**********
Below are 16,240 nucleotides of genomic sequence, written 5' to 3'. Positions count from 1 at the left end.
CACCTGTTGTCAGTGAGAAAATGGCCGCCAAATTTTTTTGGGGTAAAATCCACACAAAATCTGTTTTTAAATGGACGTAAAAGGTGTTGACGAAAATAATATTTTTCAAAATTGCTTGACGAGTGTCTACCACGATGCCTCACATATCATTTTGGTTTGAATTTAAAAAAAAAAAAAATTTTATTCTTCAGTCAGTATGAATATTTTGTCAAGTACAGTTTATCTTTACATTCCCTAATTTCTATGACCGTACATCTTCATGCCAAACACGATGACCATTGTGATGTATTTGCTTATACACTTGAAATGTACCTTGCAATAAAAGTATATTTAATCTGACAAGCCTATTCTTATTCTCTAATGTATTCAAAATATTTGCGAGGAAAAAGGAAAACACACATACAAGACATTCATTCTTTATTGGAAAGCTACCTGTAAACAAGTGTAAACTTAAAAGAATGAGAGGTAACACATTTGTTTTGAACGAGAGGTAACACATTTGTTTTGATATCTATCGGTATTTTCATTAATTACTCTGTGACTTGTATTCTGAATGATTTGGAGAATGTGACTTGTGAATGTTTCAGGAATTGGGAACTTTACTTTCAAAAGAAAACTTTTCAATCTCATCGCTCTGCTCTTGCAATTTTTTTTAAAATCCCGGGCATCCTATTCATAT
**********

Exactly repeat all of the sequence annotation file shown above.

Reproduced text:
Below are 16,240 nucleotides of genomic sequence, written 5' to 3'. Positions count from 1 at the left end.
CACCTGTTGTCAGTGAGAAAATGGCCGCCAAATTTTTTTGGGGTAAAATCCACACAAAATCTGTTTTTAAATGGACGTAAAAGGTGTTGACGAAAATAATATTTTTCAAAATTGCTTGACGAGTGTCTACCACGATGCCTCACATATCATTTTGGTTTGAATTTAAAAAAAAAAAAAATTTTATTCTTCAGTCAGTATGAATATTTTGTCAAGTACAGTTTATCTTTACATTCCCTAATTTCTATGACCGTACATCTTCATGCCAAACACGATGACCATTGTGATGTATTTGCTTATACACTTGAAATGTACCTTGCAATAAAAGTATATTTAATCTGACAAGCCTATTCTTATTCTCTAATGTATTCAAAATATTTGCGAGGAAAAAGGAAAACACACATACAAGACATTCATTCTTTATTGGAAAGCTACCTGTAAACAAGTGTAAACTTAAAAGAATGAGAGGTAACACATTTGTTTTGAACGAGAGGTAACACATTTGTTTTGATATCTATCGGTATTTTCATTAATTACTCTGTGACTTGTATTCTGAATGATTTGGAGAATGTGACTTGTGAATGTTTCAGGAATTGGGAACTTTACTTTCAAAAGAAAACTTTTCAATCTCATCGCTCTGCTCTTGCAATTTTTTTTAAAATCCCGGGCATCCTATTCATAT